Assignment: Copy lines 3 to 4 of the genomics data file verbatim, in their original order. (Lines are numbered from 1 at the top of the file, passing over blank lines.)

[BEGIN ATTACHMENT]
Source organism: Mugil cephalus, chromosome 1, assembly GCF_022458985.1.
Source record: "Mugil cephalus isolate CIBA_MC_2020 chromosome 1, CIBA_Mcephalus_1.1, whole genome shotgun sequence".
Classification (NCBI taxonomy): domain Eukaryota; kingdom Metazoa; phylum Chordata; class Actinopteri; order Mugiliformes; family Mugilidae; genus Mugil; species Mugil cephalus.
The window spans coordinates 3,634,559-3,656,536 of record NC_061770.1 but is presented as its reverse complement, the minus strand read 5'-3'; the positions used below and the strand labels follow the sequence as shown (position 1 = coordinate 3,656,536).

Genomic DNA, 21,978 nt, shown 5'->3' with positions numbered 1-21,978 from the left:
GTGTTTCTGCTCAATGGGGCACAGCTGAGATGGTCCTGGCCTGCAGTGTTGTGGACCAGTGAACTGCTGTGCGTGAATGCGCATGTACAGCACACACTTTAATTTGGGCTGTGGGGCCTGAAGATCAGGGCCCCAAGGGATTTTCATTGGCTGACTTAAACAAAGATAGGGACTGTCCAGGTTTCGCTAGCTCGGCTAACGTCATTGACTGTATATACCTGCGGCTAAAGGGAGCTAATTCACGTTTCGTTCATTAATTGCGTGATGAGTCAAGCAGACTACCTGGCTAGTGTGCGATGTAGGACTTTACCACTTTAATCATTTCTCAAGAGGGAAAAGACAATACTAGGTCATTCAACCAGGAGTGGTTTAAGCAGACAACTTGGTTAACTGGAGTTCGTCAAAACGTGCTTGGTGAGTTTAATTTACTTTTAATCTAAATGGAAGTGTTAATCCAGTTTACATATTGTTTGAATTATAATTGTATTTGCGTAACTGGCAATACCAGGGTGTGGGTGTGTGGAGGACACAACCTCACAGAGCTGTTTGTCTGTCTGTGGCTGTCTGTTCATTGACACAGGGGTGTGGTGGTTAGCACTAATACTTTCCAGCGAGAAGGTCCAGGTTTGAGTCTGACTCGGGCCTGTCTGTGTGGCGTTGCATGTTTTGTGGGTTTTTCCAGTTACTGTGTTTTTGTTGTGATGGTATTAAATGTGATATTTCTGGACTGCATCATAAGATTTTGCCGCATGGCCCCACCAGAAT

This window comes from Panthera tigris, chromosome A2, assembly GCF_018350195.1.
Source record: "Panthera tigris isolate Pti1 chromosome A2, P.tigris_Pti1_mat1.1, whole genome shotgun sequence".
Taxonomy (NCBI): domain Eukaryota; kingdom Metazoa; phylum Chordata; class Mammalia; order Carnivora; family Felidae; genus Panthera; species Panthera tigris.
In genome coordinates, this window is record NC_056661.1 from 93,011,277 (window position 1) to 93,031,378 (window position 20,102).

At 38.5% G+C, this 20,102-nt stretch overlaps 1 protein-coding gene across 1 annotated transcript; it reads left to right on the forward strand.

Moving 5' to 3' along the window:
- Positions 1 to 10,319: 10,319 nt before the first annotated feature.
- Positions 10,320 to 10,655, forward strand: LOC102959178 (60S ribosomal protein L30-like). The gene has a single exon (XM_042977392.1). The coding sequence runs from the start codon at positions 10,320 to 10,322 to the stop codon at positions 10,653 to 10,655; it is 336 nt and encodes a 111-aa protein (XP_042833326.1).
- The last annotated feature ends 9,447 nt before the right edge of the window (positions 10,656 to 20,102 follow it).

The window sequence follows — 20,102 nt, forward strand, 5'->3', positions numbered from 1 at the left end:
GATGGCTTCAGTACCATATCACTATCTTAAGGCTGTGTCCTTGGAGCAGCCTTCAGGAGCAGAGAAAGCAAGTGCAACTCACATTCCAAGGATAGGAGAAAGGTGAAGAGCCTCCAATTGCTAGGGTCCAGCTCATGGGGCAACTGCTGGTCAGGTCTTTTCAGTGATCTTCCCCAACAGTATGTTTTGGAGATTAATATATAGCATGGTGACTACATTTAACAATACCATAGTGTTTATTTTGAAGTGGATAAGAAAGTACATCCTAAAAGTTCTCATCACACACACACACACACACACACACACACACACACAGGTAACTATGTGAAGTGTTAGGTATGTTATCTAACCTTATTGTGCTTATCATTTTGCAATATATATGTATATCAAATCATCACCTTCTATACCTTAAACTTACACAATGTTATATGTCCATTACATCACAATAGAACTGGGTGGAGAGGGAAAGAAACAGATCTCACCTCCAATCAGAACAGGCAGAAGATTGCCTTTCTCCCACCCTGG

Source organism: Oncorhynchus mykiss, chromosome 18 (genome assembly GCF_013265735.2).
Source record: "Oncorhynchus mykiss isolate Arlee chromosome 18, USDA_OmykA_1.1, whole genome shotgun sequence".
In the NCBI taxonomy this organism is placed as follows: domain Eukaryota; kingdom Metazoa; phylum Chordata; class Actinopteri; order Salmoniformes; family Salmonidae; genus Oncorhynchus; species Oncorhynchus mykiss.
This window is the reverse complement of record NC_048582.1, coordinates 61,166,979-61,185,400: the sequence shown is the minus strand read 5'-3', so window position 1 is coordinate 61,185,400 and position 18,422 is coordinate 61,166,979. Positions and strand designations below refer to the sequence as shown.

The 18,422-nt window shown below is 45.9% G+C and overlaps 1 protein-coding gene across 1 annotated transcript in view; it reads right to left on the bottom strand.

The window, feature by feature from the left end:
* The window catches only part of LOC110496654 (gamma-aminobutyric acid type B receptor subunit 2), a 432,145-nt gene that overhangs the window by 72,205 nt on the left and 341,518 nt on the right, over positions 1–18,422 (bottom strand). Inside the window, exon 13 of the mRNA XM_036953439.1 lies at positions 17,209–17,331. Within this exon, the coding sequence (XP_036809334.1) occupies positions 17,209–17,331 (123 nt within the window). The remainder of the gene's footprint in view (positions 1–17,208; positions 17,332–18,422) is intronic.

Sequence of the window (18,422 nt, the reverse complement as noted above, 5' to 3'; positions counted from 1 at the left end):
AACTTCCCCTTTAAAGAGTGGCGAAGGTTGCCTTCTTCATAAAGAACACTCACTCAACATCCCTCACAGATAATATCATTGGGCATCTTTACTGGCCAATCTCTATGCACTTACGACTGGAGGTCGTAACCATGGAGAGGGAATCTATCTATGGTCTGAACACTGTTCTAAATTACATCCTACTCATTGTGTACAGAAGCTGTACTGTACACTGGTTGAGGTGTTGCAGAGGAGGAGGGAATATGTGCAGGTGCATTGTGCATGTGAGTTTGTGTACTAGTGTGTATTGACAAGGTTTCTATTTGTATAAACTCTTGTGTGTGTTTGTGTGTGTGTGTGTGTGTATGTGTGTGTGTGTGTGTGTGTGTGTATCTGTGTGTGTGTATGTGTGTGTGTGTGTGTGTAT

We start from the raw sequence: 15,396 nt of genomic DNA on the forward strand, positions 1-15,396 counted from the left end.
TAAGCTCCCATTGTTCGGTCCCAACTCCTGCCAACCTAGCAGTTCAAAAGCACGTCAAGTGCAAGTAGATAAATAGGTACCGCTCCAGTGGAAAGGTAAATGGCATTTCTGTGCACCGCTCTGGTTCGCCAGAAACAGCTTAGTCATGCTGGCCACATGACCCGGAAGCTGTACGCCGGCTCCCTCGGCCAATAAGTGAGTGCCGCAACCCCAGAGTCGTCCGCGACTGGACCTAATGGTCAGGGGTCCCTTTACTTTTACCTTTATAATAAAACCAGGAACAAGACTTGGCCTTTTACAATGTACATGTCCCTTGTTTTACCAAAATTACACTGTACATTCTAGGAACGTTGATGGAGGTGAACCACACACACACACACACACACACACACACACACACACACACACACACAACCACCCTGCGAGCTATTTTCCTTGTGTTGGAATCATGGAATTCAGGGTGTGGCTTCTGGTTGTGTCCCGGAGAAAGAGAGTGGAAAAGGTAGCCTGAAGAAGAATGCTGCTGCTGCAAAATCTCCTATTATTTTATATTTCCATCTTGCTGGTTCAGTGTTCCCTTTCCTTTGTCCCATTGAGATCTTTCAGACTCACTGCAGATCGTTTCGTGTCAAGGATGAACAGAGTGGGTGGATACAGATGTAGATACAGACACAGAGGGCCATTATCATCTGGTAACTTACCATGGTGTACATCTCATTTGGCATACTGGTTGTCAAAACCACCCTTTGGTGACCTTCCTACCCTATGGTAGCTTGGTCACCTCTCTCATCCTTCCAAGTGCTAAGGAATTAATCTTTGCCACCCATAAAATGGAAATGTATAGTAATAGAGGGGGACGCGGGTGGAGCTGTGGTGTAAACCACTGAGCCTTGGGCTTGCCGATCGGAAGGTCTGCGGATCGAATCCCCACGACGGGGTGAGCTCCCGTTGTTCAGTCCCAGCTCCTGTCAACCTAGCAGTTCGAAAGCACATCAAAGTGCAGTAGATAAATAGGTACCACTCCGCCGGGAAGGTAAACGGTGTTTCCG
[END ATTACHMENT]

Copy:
Classification (NCBI taxonomy): domain Eukaryota; kingdom Metazoa; phylum Chordata; class Actinopteri; order Mugiliformes; family Mugilidae; genus Mugil; species Mugil cephalus.
The window spans coordinates 3,634,559-3,656,536 of record NC_061770.1 but is presented as its reverse complement, the minus strand read 5'-3'; the positions used below and the strand labels follow the sequence as shown (position 1 = coordinate 3,656,536).